Tracking the elusive centrist
shot graf in Jim VandeHei's latest fluff piece--Blogs Attack From Left as Democrats Reach for Center"--note the "reach for center" master narrative--comes nine down. Here's it is:
"The bloggers and online donors represent an important resource for the party, but they are not representative of the majority you need to win elections," said Steve Elmendorf, a Democratic lobbyist who advised Kerry's 2004 presidential campaign. "The trick will be to harness their energy and their money without looking like you are a captive of the activist left."
So, how did this BCW come to be?
And now I'd like to introduce Jim--I hope I may call him Jim--to a technology that he can use to supplement his Rolodex. It's called Google. Because if you Google "Steve Elmendorf" you get all sorts of interesting links that provide the context so conspicuously missing from Jim's little piece. (I imagine Jim believed that his authority would be sufficient for us to accept his sources?
I mean, how on earth did Steve Elmendorf acquire the worldview that the Democrats who fund the party and do its work should be "harnessed" like draft animals? Let's find out!
A little history: Elmendorf is a former Hill staffer who was the chief of staff for Gephardt's failed 2004 campaign (Gephardt, if you recall, managed to take Dean down in Iowa before going down himself, paving the way for Kerry, whose campaign he then joined. And in that campaign, he did indeed serve with distinction. At least, he distinguished himself to some. Steve Clemons:
After Kerry's failure, I sat next to a big-time fundraiser for the Dems on a plane to Chicago who said that "the only person who ought not to be fired and barred from the next several presidential campaigns is Elmendorf."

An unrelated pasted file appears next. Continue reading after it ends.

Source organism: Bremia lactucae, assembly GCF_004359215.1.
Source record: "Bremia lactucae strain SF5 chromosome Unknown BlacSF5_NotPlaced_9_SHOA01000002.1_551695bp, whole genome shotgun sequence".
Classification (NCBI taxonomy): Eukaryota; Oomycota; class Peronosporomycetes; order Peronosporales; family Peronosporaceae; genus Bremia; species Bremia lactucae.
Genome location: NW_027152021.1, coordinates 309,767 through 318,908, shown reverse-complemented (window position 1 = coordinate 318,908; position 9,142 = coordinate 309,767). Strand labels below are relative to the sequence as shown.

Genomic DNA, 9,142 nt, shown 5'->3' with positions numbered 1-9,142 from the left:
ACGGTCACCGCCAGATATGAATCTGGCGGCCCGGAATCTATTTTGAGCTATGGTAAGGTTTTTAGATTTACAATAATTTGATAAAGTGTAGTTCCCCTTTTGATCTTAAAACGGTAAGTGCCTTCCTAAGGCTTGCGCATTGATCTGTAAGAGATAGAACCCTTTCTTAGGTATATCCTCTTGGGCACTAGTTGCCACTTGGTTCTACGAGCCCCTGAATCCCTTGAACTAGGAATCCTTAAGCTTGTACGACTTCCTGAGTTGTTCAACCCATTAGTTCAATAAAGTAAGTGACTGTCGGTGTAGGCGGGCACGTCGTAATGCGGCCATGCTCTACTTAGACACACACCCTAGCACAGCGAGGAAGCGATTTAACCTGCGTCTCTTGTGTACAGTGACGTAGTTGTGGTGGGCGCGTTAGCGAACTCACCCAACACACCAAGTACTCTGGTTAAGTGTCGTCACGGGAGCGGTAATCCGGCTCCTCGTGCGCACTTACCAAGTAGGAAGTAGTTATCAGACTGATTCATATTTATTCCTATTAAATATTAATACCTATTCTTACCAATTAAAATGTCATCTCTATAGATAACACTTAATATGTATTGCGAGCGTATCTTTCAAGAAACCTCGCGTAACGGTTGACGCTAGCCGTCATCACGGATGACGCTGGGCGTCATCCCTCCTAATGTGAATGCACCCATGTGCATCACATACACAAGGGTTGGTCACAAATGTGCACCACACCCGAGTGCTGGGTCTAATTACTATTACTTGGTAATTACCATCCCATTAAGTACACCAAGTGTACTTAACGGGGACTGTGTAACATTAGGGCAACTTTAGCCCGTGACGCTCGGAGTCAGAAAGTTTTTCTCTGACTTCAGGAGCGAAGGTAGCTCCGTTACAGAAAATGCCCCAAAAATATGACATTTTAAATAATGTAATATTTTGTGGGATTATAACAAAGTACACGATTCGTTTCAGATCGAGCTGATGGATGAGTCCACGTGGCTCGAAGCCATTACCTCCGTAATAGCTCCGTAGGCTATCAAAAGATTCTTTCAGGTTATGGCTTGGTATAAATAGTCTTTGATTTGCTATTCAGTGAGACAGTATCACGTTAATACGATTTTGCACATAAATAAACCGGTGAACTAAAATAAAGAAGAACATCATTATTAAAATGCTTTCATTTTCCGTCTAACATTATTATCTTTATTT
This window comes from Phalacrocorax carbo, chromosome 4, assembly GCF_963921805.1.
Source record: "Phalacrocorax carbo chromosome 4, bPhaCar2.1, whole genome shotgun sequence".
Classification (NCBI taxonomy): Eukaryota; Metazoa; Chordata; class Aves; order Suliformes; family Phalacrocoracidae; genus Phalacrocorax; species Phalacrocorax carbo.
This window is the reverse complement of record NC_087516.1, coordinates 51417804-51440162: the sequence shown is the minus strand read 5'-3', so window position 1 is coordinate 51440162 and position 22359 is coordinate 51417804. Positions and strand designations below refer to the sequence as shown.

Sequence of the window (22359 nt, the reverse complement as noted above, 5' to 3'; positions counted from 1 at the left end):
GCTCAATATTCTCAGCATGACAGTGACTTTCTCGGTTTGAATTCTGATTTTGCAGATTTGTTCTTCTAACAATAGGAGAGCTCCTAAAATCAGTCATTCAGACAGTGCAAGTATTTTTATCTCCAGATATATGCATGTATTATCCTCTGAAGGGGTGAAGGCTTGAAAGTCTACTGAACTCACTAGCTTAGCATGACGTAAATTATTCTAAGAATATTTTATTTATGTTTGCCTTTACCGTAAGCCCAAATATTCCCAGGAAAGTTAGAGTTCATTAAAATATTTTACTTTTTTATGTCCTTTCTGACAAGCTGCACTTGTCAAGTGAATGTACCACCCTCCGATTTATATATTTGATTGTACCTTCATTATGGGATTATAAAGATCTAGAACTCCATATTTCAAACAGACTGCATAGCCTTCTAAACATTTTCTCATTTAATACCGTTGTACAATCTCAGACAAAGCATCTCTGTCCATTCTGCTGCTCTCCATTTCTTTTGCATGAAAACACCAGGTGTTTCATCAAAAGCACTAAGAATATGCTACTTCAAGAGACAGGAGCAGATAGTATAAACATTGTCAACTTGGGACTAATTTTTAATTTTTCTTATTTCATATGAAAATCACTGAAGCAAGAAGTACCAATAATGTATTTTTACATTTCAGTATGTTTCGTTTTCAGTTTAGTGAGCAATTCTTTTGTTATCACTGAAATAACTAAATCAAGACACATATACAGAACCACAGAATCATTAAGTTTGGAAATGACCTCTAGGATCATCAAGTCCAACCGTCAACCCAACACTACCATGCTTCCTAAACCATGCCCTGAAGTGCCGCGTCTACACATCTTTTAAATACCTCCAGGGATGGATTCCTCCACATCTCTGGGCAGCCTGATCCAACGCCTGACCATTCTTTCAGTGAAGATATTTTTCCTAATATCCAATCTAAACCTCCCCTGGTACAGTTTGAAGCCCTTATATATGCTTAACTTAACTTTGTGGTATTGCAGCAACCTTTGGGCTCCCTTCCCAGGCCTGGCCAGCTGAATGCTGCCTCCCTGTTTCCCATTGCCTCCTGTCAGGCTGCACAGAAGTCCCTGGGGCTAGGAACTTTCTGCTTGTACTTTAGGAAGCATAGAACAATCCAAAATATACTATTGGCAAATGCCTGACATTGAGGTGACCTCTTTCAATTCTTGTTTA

Well. We all know the "big-time fundraisers" feel about the netroots. And we all know how the "big-time fundraisers" feel about Dean organizing Dems in 50 states. (Their "big money" is enough for them to control the party, but it isn't enough for them to win; that's both why they need us, want to use us, and don't want to give us a seat at the table.)
So, after the Kerry debacle, what did Steve Elmendorf do? You guessed it! He became a consultant at Bryan Cave Strategies. And then he threw a party:
Republican Jack Oliver and Democrat Steve Elmendorf are throwing a party tonight to celebrate their new next big thing, Bryan Cave Strategies. Heavy-hitting VIPs from both parties are expected to turn out at the reception at Charlie Palmer Steak from 6 to 8 p.m.
"We invited everyone running for president in both parties so that alone should fill the room," says Elmendorf, a longtime aide to then-Rep. Richard Gephardt (D-Mo.) and adviser to the Kerry campaign.
Elmendorf and Oliver, former deputy chairman of the Republican National Committee and finance vice chairman for Bush-Cheney '04, have formed the lobbying wing of Bryan Cave, an international law firm based in Missouri.
Good God. A [cough] Democrat works with a Republican finance chairman? So, did Oliver know Jack? Of course he did. USA Today:
Abramoff's team didn't neglect party politics either: There were at least two meetings with Republican National Committee officials, including then-finance chief Jack Oliver, as well as attendance at GOP fundraisers.
The access of Abramoff and his team to the administration came as the lobbyist was establishing himself as a GOP fundraiser.
Abramoff and his wife each gave $5,000 to Bush's 2000 recount fund and the maximum $1,000 to his 2000 campaign. By mid-2003, Abramoff had raised at least $100,000 for Bush's re-election campaign, becoming one of Bush's famed "pioneers."
But maybe Jack Oliver just collected the envelopes. Maybe he didn't know who Jack Abramoff was and what he did? Think again. In fact, keeping the black book on how to service Pioneers was Jack Oliver's job:
In making decisions immediately after the election, Rove consulted Jack Oliver, a trusted insider in Bush's political family who managed the fundraising effort for both of his presidential campaigns. AbramoffOliver's main function was to tell Rove "what people had really done" to raise money, one of the senior Republicans said.